Health Editor’s Note: There is new evidence to add to the controversy over whether having the Prostate Specific Antigen (PSA) blood test will improve your chances of survival when diagnosed with prostate cancer. The issue of false positives from the PSA test, that often lead to unnecessary biopsy or even surgery not to mention the stress of being told you have cancer, are troublesome.
The recent medical view, that PSA screening does not reduce prostate cancer deaths, has been rethought with new studies that show that the PSA screening will reduce prostate cancer deaths by 25% to 31% and 27% to 32% in two trials. If there is a test for cancer that just requires giving a few CCs of blood, why not go ahead and have it done and then carefully go over the results with your doctor.
You and your doctor and perhaps a second opinion can determine whether your test result actually reflects that you do indeed have prostate cancer. Prostate cancer is not a fast growing cancer and depending on your age your doctor may not order any treatment. As always, be informed and be able to make your own decisions about how you want to go forward if, you are diagnosed with prostate cancer… Carol ]
Study Finds Overall Prostate Cancer Mortality Decreases with PSA Screening. But questions remain about how best to screen so the benefits outweigh the harms.
By Joan Zolot, AJN The American Journal of Nursing: December 2017 – Volume 117 – Issue 12 – p 16
A new study challenges the prevailing view of recent years that screening for prostate cancer does not reduce prostate cancer mortality.
The researchers found significant benefit from screening versus no screening after reanalyzing data from two large studies that formed the basis of a 2012 recommendation by the U.S. Preventive Services Task Force (USPSTF) against routine screening using the prostate-specific antigen (PSA) blood test.
The USPSTF’s recommendation, which was based on the two studies even though they had conflicting results, has led to a decreased use of the PSA test.
The Prostate, Lung, Colorectal, and Ovarian Cancer Screening Trial (PLCO), conducted in the United States, found no difference in prostate cancer mortality between 38,340 men who received PSA screening and 38,343 men in a control group.
The European Randomized Study of Screening for Prostate Cancer (ERSPC), however, found a 21% reduction in prostate cancer deaths among 72,473 screened men, compared with the control group of 88,921.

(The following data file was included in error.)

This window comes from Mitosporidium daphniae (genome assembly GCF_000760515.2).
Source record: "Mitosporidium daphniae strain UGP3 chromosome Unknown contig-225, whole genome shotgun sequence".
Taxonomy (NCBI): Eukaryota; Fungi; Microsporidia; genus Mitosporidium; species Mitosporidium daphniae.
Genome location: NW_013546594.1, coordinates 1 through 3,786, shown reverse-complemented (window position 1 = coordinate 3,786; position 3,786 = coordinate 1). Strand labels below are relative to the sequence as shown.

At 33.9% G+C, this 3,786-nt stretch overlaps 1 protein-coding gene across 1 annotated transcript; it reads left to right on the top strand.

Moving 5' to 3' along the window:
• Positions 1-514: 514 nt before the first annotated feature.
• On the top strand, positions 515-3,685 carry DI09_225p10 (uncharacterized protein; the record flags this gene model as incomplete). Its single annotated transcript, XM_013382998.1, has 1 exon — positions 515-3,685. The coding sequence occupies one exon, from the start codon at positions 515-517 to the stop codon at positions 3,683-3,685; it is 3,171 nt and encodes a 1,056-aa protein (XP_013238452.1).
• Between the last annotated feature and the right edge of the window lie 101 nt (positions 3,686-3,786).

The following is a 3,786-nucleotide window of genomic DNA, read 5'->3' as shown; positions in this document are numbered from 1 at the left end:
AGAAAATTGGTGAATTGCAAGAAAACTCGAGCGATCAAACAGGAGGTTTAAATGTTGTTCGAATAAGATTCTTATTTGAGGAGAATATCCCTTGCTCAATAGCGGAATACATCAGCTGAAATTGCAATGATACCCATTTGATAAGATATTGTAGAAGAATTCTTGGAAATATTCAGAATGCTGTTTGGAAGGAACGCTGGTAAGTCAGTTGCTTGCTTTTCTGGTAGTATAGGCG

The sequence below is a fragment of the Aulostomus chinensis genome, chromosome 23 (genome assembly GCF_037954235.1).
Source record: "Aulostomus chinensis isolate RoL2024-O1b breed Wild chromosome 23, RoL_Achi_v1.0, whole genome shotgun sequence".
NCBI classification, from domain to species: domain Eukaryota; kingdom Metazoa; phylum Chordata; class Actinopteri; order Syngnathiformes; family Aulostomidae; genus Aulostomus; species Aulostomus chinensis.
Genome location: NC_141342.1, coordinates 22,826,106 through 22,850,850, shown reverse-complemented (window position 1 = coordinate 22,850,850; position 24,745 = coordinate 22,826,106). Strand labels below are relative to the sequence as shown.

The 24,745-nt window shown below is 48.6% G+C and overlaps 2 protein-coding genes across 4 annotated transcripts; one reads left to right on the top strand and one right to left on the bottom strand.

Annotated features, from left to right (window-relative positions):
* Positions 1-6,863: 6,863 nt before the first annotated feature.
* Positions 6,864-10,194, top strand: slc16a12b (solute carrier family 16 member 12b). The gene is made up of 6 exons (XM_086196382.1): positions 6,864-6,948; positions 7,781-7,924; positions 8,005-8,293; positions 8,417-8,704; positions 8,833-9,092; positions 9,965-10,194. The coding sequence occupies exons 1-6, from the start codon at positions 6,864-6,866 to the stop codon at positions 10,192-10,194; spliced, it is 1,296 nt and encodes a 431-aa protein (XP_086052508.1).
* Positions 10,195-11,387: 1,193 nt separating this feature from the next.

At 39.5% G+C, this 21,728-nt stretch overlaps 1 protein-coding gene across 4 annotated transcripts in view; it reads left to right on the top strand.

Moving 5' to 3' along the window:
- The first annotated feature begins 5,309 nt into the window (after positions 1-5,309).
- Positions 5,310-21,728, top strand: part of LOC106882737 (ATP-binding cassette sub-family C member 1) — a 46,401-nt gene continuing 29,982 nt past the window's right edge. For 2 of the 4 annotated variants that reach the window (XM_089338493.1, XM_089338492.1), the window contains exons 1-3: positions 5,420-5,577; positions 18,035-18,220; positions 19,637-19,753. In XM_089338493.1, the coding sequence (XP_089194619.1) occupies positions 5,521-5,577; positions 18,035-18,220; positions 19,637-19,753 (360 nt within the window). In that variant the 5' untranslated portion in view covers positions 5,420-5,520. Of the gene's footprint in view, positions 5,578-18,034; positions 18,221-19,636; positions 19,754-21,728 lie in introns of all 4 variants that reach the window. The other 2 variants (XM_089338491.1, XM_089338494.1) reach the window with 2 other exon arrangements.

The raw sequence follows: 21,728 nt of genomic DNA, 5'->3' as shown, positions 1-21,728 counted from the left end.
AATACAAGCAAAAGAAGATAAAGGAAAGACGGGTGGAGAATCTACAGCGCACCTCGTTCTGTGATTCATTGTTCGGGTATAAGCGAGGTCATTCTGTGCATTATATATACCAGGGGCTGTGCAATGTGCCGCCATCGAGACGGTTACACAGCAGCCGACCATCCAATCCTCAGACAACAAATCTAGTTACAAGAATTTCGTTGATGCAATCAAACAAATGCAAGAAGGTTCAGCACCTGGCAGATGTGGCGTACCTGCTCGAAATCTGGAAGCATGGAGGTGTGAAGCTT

The new study reanalyzed the PLCO and ERSPC data and found that in both trials, PSA screening was associated with reduced prostate cancer deaths but only after accounting for a significant problem within the PLCO study.
The researchers found that 50% of the men assigned to the PLCO control group actually received at least one PSA screening during the study—in fact, many had more than one—through their routine medical care. This “contamination” minimized differences in prostate cancer mortality during follow-up between the screened and the control groups.
To correct for this flaw in the PLCO trial, the new study estimated the intensity of screening in each group relative to no screening and concluded that PSA screening reduced prostate cancer mortality by 25% to 31% in the ERSPC trial and by 27% to 32% in the PLCO trial.
A known drawback of PSA testing is the risk of false positives potentially leading to unnecessary diagnostic procedures and treatment. Some prostate cancers are “indolent,” meaning they are slow growing and unlikely to lead to death or even to cause symptoms. How to use the PSA test to save lives while minimizing unnecessary treatment remains the challenge. The USPSTF is in the process of updating its recommendations on prostate cancer screening.
Tsodikov A, et al Ann Intern Med 2017;167(7):449-55; Vickers AJ Ann Intern Med 2017 167 7 509–10
Carol graduated from Riverside White Cross School of Nursing in Columbus, Ohio and received her diploma as a registered nurse. She attended Bowling Green State University where she received a Bachelor of Arts Degree in History and Literature. She attended the University of Toledo, College of Nursing, and received a Master’s of Nursing Science Degree as an Educator.
She has traveled extensively, is a photographer, and writes on medical issues. Carol has three children RJ, Katherine, and Stephen – one daughter-in-law; Katie – two granddaughters; Isabella Marianna and Zoe Olivia – and one grandson, Alexander Paul. She also shares her life with her husband Gordon Duff, many cats, and two rescues.